To find out more about International Training, visit

From its humble beginning in 1994 to today, the group of training agencies Scuba Diving International (SDI), Technical Diving International (TDI), and Emergency Response Diving International (ERDI) form one of the largest diving certification agencies in the World – International Training. With 24 Regional Offices servicing more than 100 countries, the company today far exceeds the original vision the founders had when they conceived the idea on a napkin, sitting at a kitchen table in the early 1990’s.

Marine Life & Conservation

Ground-breaking Shark Research conducted in St. Maarten waters



In April 2021 members from the Nature Foundation St. Maarten, the Dutch Caribbean Nature Alliance (DCNA), the Saba Conservation Foundation (SCF), and Beneath the Waves conducted multiple ‘scientific firsts’ as part of the “Shark Shakedown” project. The research expedition was a part of a wider research project into tiger sharks in the region funded by World Wide Fund for Nature (WWF-NL) through the Biodiversity Funds and the Dutch National Postcode Lottery. The researchers tagged eleven sharks, including for the first time a female pregnant tiger and endangered Caribbean reef shark in the Dutch Caribbean. The data will provide vital information for conservation strategies not only in St. Maarten, but for the wider Caribbean.

The expedition lasted five days in which three species of sharks were tagged, including tiger sharks (Galeocerdo cuvier), Caribbean reef sharks (Carcharhinus perezi), and nurse sharks (Ginglymostoma cirratum) all ranging from sub-adults to adults.

Participants received hands-on training with experts from Beneath the Waves in preparation for the upcoming expedition to the Saba Bank in August 2021. The goal of this upcoming expedition is to determine whether the Saba Bank is a breeding area for tiger sharks in the Eastern Caribbean. The high-definition ultrasound technology the team used was created by E. I. Medical Imaging and pioneered by collaborator Dr. James Sulikowski, of Arizona State University. This technology has successfully been used to identify maturity state and the stage of pregnancy in various shark species, a first for shark science in the region.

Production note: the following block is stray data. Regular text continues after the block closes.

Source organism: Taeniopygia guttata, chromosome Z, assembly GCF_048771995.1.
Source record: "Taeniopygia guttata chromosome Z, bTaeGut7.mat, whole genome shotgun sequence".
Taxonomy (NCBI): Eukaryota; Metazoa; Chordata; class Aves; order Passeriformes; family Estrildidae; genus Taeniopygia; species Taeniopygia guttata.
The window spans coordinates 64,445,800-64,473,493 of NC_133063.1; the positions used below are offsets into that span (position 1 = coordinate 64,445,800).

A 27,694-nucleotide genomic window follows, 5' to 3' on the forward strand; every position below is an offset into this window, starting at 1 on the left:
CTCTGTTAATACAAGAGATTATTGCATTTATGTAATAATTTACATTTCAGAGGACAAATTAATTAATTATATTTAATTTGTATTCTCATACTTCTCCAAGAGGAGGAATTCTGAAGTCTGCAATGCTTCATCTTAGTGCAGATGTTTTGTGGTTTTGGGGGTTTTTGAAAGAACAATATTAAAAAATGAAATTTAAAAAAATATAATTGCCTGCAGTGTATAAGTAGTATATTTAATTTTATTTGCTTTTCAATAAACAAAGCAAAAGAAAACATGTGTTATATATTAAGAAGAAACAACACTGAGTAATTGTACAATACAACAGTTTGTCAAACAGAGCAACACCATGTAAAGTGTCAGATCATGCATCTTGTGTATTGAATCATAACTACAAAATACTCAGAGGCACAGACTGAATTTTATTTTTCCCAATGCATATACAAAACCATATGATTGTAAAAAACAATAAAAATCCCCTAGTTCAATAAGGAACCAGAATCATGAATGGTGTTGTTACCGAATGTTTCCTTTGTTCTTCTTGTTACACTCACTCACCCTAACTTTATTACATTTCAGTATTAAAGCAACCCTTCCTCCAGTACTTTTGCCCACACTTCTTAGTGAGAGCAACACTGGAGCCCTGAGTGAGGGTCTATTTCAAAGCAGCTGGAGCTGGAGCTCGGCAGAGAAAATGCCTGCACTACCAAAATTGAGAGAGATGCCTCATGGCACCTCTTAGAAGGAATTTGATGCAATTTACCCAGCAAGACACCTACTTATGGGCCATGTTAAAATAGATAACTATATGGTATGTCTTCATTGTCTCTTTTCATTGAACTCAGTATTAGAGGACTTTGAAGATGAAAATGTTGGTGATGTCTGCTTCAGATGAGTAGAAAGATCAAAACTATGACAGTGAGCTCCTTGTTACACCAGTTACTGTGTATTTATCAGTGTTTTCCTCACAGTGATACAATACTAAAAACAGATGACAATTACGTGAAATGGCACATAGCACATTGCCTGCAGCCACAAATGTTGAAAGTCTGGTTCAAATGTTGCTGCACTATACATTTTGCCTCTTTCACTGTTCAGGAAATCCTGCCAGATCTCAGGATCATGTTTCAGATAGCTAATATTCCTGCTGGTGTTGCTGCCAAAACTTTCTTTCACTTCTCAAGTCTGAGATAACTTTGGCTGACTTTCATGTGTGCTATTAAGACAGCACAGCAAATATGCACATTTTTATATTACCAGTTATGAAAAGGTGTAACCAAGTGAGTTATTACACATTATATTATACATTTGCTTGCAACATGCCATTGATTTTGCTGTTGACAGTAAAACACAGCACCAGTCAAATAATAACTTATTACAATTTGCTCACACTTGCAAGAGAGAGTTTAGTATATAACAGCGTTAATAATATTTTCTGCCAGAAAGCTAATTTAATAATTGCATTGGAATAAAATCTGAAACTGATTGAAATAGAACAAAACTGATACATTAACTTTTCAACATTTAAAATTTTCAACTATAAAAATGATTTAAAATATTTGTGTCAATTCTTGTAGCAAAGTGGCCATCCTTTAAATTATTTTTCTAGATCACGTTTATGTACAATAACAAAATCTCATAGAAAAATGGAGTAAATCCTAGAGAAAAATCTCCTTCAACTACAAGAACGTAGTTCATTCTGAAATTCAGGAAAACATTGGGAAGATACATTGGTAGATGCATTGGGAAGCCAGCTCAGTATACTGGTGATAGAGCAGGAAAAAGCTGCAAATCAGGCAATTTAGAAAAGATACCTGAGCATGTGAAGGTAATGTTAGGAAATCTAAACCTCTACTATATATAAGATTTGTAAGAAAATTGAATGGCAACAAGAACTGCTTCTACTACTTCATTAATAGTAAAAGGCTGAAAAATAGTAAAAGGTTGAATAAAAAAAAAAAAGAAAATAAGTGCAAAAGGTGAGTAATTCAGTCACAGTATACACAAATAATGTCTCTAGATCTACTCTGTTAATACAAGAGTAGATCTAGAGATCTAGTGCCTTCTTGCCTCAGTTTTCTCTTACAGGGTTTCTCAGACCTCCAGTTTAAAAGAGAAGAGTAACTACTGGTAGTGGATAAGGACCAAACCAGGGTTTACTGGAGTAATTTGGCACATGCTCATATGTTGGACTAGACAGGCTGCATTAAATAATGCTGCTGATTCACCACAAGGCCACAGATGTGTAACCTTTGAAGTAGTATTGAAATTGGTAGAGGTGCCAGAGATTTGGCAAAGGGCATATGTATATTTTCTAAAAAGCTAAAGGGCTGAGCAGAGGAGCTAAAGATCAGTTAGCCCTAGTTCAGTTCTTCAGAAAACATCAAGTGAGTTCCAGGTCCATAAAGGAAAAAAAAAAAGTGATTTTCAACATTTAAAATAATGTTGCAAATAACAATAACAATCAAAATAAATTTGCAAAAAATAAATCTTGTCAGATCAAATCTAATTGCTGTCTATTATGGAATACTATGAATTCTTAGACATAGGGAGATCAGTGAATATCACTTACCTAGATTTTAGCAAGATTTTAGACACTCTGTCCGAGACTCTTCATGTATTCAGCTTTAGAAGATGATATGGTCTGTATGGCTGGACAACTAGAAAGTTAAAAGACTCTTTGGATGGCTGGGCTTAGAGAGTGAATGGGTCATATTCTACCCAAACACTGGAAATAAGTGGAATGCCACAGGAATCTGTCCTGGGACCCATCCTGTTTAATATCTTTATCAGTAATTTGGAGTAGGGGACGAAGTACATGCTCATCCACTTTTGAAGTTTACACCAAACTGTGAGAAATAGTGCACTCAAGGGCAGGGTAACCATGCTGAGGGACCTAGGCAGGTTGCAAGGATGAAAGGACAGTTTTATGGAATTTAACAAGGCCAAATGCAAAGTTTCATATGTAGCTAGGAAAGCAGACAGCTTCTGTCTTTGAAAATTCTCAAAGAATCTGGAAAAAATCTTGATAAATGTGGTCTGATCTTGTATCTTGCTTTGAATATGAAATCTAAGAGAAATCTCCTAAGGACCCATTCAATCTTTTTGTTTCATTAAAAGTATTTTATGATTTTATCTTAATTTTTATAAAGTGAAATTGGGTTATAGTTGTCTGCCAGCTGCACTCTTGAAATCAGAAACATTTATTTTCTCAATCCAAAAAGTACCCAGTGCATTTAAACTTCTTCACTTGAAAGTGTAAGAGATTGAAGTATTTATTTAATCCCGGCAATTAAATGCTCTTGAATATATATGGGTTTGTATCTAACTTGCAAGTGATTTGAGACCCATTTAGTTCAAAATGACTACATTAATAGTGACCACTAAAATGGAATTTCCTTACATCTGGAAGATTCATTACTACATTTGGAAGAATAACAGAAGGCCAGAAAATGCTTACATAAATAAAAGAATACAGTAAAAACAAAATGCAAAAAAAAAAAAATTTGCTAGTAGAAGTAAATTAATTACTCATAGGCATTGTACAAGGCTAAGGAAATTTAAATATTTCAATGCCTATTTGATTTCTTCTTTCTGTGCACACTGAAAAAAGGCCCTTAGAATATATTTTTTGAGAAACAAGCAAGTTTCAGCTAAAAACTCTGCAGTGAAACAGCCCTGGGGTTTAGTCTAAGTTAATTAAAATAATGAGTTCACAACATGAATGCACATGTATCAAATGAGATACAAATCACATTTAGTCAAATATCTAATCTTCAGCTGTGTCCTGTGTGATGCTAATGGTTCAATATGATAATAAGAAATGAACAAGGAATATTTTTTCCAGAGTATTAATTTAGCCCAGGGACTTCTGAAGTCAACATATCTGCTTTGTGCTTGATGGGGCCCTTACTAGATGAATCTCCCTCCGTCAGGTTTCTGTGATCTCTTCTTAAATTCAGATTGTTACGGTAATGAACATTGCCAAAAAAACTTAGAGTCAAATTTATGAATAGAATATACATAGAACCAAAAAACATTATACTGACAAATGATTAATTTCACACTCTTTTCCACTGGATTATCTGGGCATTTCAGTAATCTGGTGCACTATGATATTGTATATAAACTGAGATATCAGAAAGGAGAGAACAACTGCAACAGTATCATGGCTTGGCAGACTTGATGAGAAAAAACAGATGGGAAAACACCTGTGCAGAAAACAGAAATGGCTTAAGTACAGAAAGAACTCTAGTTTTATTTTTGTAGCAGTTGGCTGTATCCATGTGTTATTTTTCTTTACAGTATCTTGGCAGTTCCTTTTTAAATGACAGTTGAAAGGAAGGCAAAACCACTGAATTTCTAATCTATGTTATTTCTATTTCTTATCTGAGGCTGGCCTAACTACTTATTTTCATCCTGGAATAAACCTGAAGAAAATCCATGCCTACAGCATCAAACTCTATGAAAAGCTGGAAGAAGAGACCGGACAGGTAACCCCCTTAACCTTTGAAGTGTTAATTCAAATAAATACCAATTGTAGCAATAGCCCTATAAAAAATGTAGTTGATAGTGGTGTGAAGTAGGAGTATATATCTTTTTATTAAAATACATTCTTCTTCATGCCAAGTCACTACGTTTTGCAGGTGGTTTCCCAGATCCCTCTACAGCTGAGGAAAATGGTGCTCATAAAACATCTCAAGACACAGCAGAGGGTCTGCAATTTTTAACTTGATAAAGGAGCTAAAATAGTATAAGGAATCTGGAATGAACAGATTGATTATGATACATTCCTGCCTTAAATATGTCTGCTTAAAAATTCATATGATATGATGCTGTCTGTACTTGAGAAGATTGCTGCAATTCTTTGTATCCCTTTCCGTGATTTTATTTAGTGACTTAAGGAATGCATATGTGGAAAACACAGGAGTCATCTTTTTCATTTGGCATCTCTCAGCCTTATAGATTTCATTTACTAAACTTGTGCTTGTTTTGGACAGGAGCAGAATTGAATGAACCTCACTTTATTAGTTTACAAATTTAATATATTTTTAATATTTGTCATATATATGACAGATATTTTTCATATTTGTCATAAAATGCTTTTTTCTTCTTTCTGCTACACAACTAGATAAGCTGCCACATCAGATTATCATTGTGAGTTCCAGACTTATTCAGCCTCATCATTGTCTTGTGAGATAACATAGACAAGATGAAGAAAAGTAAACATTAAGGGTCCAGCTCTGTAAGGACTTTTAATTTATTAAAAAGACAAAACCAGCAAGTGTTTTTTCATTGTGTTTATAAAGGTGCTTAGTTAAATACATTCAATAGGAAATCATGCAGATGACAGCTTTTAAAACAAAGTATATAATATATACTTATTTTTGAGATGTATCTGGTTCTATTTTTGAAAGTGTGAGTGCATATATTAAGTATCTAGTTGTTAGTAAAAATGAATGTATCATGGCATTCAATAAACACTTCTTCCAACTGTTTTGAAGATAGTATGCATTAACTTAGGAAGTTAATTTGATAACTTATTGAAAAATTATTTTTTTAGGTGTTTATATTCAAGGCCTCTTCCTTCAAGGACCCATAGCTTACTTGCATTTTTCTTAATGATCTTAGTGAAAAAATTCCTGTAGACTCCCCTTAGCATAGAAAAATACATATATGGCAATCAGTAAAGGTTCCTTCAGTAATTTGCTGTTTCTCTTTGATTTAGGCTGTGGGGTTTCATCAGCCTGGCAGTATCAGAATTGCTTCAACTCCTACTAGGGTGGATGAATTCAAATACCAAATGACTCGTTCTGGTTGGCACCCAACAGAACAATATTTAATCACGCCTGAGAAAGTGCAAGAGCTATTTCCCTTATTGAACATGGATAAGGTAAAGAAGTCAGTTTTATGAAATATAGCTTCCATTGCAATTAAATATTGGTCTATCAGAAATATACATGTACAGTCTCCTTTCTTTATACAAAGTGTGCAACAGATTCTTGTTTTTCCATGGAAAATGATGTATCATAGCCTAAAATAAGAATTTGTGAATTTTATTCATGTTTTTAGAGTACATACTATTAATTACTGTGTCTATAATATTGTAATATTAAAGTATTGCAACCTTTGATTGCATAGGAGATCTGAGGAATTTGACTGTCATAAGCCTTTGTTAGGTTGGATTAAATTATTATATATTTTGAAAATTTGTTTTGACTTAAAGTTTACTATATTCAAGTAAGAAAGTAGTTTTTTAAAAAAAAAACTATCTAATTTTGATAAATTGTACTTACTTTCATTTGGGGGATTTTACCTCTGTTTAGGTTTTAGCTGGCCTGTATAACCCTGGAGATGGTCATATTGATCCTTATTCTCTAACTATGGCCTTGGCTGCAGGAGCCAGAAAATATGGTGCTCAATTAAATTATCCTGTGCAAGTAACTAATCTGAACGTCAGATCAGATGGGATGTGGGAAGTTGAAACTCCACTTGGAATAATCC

The scientists successfully confirmed early pregnancy stage in a large female tiger shark, as well as placed a satellite tag on the shark during the workup process. Using satellite tracking over the next few months, the scientists hope to confirm evidence of Sint Maarten being a breeding location for these globally threatened animals. In another shark tagging ‘first’, Beneath the Waves’ Chief Scientist, Dr. Austin Gallagher, placed the first camera tag on a tiger shark in the Dutch Caribbean. The team successfully recovered the camera package during the expedition, and the animal has already shown promising results regarding shark behavior in the region.

Both the satellite tag and camera tag have shown that these tiger sharks prefer to travel in the area between St. Maarten and St. Barths; however, these are only the first detections. No assumptions can be made yet regarding the movement of these animals.

The information gained from this research will provide a better understanding of the importance of both the status of sharks in Sint Maarten’s territorial waters and in the Yarari Sanctuary and the role these ecosystems play in the life-cycle of tiger sharks in the wider Caribbean region. Tiger sharks are currently categorized as Near-Threatened by the International Union for Conservation of Nature while Caribbean reef sharks have very recently been upgraded to Endangered. Sharks play key roles in maintaining the balance within local and regional marine ecosystems and maintaining biodiversity and therefore their protection is crucial.

Follow the Dutch Caribbean Nature Alliance’s Facebook, Instagram (dcnanature) or DCNA’s website ( to learn more about the shark expedition and other nature news from the Dutch Caribbean.

Photo credit:  ©  Sami Kattan/Beneath the Waves (all rights reserved)

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Marine Life & Conservation

The ocean’s solution to the climate emergency



The Marine Conservation Society has released a new report in partnership with Rewilding BritainBlue Carbon – Ocean-based solutions to fight the climate crisis outlines the importance of the UK’s seas in helping the UK to reach its goal of net zero by 2050, and 2045 for Scotland.

In order to reach net zero, the quantity of carbon dioxide taken from the atmosphere and stored in natural solutions must increase. By protecting and rewilding ecosystems in our ocean, blue carbon stores will have increased capacity and ability to store carbon.